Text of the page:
John Harvey & Sons

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John Harvey & Sons
Private company limited by shares
Industry wine importer
Founded 1796
Headquarters Bristol, England
Key people
John Harvey

John Harvey & Sons is a brand (trading name) of a wine and sherry blending and merchant business started by John Harvey (the second) in Bristol, England in 1796. The business within 60 years had blended the first dessert sherry dubbed 'cream' which has changed little since 1880 and is known as Harvey's Bristol Cream. This product has been bottled in Bristol blue glass since the 1970s and is currently owned by Grupo Emperador Spain S.A., who purchased the brand, alongside three others from Beam Suntory in 2015.


In 1796 the first iteration of Harvey’s wine-trading business was established in Denmark Street in Bristol. This was owned by William Perry, who went into partnership with Thomas Urch.[1] In 1822 Urch’s nephew (John Harvey I) joined the firm as an apprentice. By 1839 John Harvey was senior partner in the Bristol branch of the family business and by 1871 the whole business was known as John Harvey & Sons.[1]

Bristol Cream sherry exports to America boomed from 1928 onwards with Jack Harvey making trips there as often as he could.[1] From 1962 the business was known as Harveys of Bristol Ltd, and in 1966 the firm including all subsidiaries was bought out by Showerings, Vine Products & Whiteways Ltd.[1] After 1960 the business relocated from Denmark Street to Whitchurch Lane, Hartcliffe, at which point the Denmark Street cellars became Britain’s only wine museum, with adjoining restaurant. Both closed in 2003.[1] In 2016 there is a bar called Harvey's Cellars on the same site in Denmark Street.[2]

Bristol Cream and other products[edit]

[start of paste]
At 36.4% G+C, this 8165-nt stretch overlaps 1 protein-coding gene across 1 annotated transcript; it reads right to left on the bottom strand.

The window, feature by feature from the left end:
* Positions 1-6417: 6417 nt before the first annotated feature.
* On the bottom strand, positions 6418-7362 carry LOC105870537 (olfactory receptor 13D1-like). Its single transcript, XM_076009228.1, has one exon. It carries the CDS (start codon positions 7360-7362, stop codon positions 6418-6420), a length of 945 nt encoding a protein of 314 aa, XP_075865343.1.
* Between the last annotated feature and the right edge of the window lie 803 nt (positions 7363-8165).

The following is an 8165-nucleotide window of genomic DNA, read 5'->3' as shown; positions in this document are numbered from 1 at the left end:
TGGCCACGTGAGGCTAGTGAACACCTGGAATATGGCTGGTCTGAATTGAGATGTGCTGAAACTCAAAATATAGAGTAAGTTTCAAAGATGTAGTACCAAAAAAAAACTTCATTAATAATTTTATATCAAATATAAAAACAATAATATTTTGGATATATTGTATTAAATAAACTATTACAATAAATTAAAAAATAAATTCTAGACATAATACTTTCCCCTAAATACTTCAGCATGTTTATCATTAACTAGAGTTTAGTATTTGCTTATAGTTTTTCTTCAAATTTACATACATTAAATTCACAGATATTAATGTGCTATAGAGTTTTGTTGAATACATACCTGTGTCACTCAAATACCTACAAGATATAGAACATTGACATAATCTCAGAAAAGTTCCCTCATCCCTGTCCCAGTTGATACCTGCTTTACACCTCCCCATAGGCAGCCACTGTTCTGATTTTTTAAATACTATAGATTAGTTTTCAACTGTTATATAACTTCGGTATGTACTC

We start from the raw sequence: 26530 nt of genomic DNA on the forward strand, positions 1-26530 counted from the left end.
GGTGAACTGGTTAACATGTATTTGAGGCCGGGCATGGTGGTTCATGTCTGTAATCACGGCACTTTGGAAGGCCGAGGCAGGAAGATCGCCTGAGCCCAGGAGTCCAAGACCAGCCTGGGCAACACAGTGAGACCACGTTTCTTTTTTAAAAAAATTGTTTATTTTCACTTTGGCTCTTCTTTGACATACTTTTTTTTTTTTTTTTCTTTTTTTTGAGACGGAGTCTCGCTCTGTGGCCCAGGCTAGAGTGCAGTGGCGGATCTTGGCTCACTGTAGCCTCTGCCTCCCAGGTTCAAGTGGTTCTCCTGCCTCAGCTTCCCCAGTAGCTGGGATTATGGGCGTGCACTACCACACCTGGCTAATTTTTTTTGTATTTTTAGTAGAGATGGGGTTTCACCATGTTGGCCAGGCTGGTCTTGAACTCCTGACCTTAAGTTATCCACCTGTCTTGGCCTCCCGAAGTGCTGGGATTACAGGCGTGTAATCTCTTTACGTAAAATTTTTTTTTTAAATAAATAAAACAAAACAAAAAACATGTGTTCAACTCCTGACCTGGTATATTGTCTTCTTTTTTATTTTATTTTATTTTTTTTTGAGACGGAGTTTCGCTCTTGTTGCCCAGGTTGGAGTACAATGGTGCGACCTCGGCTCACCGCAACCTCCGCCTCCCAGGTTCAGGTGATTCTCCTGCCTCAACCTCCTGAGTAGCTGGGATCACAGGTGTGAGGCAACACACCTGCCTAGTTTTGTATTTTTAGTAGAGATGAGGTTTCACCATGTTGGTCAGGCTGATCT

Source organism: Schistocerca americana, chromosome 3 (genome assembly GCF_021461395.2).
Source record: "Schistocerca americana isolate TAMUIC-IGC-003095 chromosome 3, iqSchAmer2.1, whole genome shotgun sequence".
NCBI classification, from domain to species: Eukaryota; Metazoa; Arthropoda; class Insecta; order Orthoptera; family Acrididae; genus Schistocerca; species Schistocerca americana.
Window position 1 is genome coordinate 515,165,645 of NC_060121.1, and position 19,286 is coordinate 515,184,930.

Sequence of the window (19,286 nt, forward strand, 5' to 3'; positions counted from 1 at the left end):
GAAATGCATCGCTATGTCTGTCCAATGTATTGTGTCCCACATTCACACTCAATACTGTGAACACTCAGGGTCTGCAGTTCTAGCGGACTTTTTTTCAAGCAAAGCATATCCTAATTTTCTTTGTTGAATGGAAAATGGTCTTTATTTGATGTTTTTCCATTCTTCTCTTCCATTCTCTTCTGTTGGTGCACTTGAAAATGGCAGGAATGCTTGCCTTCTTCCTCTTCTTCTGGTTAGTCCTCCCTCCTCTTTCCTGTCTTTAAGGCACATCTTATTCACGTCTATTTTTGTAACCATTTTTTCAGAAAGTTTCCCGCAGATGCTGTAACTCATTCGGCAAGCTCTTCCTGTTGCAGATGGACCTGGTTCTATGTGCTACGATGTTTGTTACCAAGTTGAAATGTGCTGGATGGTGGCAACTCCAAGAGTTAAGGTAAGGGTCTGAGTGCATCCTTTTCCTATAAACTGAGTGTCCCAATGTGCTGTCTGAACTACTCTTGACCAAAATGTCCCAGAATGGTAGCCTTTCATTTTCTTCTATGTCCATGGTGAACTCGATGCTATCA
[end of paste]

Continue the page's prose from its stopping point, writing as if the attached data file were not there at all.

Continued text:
The cap of a bottle of Bristol Cream

Bristol Cream is a dark, complex amber[n 1][3] product of Spanish fortified wine (sherry) that has been blended and bottled in Bristol, England since 1796. It was until 21st century acquisition, wholly owned by John Harvey & Sons of Bristol. From the 1970s, Harvey's has sold the products in bottles made from Bristol blue glass. John Harvey's descendants have continued importing and making Bristol cream since the takeover of the company's main brand. Some residual assets or shares of the business such as in vineyards are owned by former board member Joseph Harvey, the youngest of John Harvey's male descendants.

The bottle label's serving suggestion from bottles from the latter part of the 20th century onwards is to mix if so wished with two parts lemonade (optional extras are also mentioned). The deep amber product is sweet, rich and with a slightly spicy aroma. Harveys Bristol Cream is often enjoyed on its own, chilled or not chilled.

The business specializes in importing, blending and exporting the fortified wine, sherry. It originally sold a wider mix of Spanish and Portuguese wines and from the early 19th century specialised in fortified wines which travelled better consistently. During the 1860s and 1880s in the company's cellars John Harvey[n 2] and his brother Edward Harvey developed what was dubbed a new type of sherry: cream sherry (in flavour and texture). This became the main product: Harvey's Bristol Cream. The blend starts with wines from fifty different soleras, including three sherry types: Fino, Amontillado, and Oloroso. Finally some Pedro Ximénez wine from sun-dried 'raisonified' grapes of the region is blended for sweetness, for the richness or 'creaminess' of after taste that is the hallmark of the product.

Since its inception it has been generally reviewed as one of the major four types of sherry, although less so in some parts of Spain.[4][3] The business grew from strength to strength and over the years they began buying their own vineyards to invest in fermenting and fortification premises locally and to protect the quality of source material.[5] The business uses its estate vineyards in Jerez Superior and uses all of its Palomino grapes as the main source grape.


The records of John Harveys & Sons are held by Bristol Record Office (Ref. 40913) (online catalogue),

Notes and references[edit]

  1. ^ vulgarly: reddish brown, promotionally on the bottles: mahogany
  2. ^ the younger or the second, the founder's son
  1. ^ a b c d e Bristol Record Office, ‘Catalogue of the Records of Harveys of Bristol, Wine Merchants’, Arrowsmiths, 2004
  2. ^ "Harvey's Cellars wine bar website". Retrieved 5 August 2016. 
  3. ^ a b The Wine, Beer, and Spirits Handbook The International Culinary Schools at The Art Institutes, Joseph LaVilla, John Wiley & Sons, 2009
  4. ^ The Sommellier Prep Course M. Gibson John Wiley & Sons, 2011
  5. ^ "Harveys". Sherry Notes. Retrieved 19 November 2015.